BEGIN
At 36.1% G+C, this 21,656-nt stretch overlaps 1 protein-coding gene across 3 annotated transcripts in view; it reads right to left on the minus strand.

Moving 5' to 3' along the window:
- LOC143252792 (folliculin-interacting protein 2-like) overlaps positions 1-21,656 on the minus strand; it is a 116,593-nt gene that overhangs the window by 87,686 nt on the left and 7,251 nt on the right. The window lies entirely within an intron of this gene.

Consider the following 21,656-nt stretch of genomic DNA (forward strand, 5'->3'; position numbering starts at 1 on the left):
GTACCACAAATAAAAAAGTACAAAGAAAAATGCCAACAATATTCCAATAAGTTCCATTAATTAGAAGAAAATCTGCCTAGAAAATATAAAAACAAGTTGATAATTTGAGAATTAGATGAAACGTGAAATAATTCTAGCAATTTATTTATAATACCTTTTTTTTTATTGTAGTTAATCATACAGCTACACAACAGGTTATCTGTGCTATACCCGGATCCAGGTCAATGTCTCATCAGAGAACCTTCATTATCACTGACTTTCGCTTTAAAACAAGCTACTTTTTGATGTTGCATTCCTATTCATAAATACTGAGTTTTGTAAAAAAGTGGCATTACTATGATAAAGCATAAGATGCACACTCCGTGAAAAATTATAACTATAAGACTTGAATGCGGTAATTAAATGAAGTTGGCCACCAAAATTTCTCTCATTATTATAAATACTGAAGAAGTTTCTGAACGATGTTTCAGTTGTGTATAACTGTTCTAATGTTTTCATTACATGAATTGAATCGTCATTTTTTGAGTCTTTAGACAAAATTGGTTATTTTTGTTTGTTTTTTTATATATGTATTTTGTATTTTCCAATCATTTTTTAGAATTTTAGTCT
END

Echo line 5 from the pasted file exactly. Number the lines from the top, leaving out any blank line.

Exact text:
GTACCACAAATAAAAAAGTACAAAGAAAAATGCCAACAATATTCCAATAAGTTCCATTAATTAGAAGAAAATCTGCCTAGAAAATATAAAAACAAGTTGATAATTTGAGAATTAGATGAAACGTGAAATAATTCTAGCAATTTATTTATAATACCTTTTTTTTTATTGTAGTTAATCATACAGCTACACAACAGGTTATCTGTGCTATACCCGGATCCAGGTCAATGTCTCATCAGAGAACCTTCATTATCACTGACTTTCGCTTTAAAACAAGCTACTTTTTGATGTTGCATTCCTATTCATAAATACTGAGTTTTGTAAAAAAGTGGCATTACTATGATAAAGCATAAGATGCACACTCCGTGAAAAATTATAACTATAAGACTTGAATGCGGTAATTAAATGAAGTTGGCCACCAAAATTTCTCTCATTATTATAAATACTGAAGAAGTTTCTGAACGATGTTTCAGTTGTGTATAACTGTTCTAATGTTTTCATTACATGAATTGAATCGTCATTTTTTGAGTCTTTAGACAAAATTGGTTATTTTTGTTTGTTTTTTTATATATGTATTTTGTATTTTCCAATCATTTTTTAGAATTTTAGTCT